Promoting New Ideas to Expand Opportunity
Michael Medved: I know you don't accept for a moment this grim, downgraded, declinist view of America's economic future, so what's the main thing we need to do to avoid all these dire outcomes that the CBO, the Congressional Budget Office, is now forecasting?
Paul Ryan: Well, to cut to the chase, we need a new government and new policies. We--meaning Republicans, those of us who are in elected office--need to show people that we have better ideas for tackling these problems and that this awful new normal of malaise, decline, and retreat is not inevitable and that we have better ideas for turning this around. Better ideas for economic growth; better ideas for upward mobility and fighting poverty; better ideas for a strong national defense and a confident foreign policy; and better ideas for growing this economy and getting out [of] this slow-growth rut we are in. . . .
The government over the next ten years will bring in $1.6 trillion less in revenues, and the key culprit of this slow growth--less revenues--is that more and more people won't work, and they'll be encouraged not to work by Obamacare and other things. It's sort of more welfare, less jobs, slower economic growth and by the way, a debt crisis at the end of that day. And that to me is something we can prevent and so we, those of us who don't agree with this direction, owe you, our fellow citizens, an alternative and that is exactly what we intend on doing.
Renewing the Fight against Poverty
Michael Medved: Let's talk for just a moment about an alternative in terms of helping the poor. . . . Your report shows that in FY2012, we spent $799 billion on programs for the poor. We get a lot of bang for that buck, did we?
Paul Ryan: No. We spent nearly $800 billion on nearly 100 programs for the poor, on welfare programs, and it's getting worse. More people in poverty--the poverty rate is at a generational high, and with these new programs the President has put in place like Obamacare, what we're learning is that more people will stay in the poverty trap. . . .
What the government has done for the last generation is they see a problem and create a new government program in Washington and they layer it on top of the other ones. And this incredibly complex bureaucracy wastes a lot of money, but it also sets up a perverse incentive that we call the "poverty trap," where people get on these programs and if they try to leave these programs to go work at a job, they are worse off. And so it sort of traps them where [they] are and freezes them in place, and that's why we have economic immobility.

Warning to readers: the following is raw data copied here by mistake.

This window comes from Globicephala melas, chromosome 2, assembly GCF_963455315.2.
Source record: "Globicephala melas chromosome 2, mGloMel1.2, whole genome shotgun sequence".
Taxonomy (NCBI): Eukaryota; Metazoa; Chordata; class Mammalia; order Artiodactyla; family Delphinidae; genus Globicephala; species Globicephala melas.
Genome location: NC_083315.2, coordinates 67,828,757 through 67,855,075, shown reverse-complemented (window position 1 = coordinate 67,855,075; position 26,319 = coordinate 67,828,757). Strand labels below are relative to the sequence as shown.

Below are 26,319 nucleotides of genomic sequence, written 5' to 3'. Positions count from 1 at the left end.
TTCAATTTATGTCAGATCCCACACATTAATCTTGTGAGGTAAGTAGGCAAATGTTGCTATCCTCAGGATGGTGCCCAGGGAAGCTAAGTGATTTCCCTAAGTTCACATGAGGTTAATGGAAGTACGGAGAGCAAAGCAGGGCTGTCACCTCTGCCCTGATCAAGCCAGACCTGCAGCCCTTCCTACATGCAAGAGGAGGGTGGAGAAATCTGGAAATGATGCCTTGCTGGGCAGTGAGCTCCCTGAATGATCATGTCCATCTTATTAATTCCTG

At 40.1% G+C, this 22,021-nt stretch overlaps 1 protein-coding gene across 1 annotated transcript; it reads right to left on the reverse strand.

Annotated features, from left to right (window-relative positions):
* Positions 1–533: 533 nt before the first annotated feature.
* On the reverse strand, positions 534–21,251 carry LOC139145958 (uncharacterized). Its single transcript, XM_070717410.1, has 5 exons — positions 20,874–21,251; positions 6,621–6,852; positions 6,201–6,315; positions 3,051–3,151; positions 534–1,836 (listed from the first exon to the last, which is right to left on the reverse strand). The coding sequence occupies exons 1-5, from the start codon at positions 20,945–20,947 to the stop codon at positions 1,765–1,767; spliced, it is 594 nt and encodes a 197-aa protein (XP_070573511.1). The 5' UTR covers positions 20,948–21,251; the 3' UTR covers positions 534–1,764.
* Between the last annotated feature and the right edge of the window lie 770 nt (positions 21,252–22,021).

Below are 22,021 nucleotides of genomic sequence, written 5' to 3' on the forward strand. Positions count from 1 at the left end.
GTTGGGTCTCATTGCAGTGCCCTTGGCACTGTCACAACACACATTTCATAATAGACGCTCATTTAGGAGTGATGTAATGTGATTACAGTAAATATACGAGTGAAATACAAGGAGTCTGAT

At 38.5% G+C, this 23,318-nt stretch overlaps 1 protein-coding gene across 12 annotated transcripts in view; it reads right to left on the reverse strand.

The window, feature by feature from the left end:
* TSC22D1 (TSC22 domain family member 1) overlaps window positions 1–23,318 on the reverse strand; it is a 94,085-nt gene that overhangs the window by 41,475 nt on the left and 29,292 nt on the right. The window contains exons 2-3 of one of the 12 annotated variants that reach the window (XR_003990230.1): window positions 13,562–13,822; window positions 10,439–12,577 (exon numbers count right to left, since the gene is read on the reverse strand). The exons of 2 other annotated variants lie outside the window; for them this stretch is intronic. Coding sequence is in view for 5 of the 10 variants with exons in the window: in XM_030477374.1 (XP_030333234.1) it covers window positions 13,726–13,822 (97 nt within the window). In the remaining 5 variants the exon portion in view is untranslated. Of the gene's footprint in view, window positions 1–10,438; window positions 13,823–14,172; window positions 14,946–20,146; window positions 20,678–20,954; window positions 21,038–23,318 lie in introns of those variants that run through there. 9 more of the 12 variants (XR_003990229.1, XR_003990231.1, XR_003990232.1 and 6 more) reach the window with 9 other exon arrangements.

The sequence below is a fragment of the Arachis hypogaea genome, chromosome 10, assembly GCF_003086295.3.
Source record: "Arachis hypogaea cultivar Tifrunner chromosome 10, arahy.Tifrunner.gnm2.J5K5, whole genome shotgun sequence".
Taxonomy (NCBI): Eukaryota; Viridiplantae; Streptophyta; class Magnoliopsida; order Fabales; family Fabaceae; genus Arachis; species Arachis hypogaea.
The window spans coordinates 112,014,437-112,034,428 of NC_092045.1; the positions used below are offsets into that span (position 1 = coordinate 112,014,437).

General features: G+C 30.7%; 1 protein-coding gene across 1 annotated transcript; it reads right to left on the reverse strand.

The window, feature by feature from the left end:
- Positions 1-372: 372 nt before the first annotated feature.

The President these days is prone to talking about income inequality when he is really advocating more of the same, which just freezes people in place and makes it harder for people to become upwardly mobile, to grab that ladder of life and start climbing it. And that's what we're going to respond with--which are better ideas for economic growth and better ideas for upward mobility. And I think it's going to be far better than what the President is offering because he can't talk about economic growth because we are five years into his policies and all we have to show for it is this lousy website.
Strengthening the Safety Net
Paul Ryan: We're saying we need to clean the system up, reform the system. In 1996, welfare reform reformed one program: cash welfare. And yet there are several dozen others that were unreformed and that have gone [in] the wrong direction and have become more dependency-producing programs than independent-producing programs, than getting people on their feet onto lives of self-sufficiency. As conservatives, we're not against all of government. We want a limited government that's effective and does what it does well. So that's the point we keep trying to make is that there is a role for government in having a safety net that's there for those who can't help themselves and a safety net that's there for people who are able-bodied and down on their luck. And we want to give them the assistance they need to get back on their feet. And right now, with all these different programs and all this money we're throwing at it, it's not working, and we need to clean that up.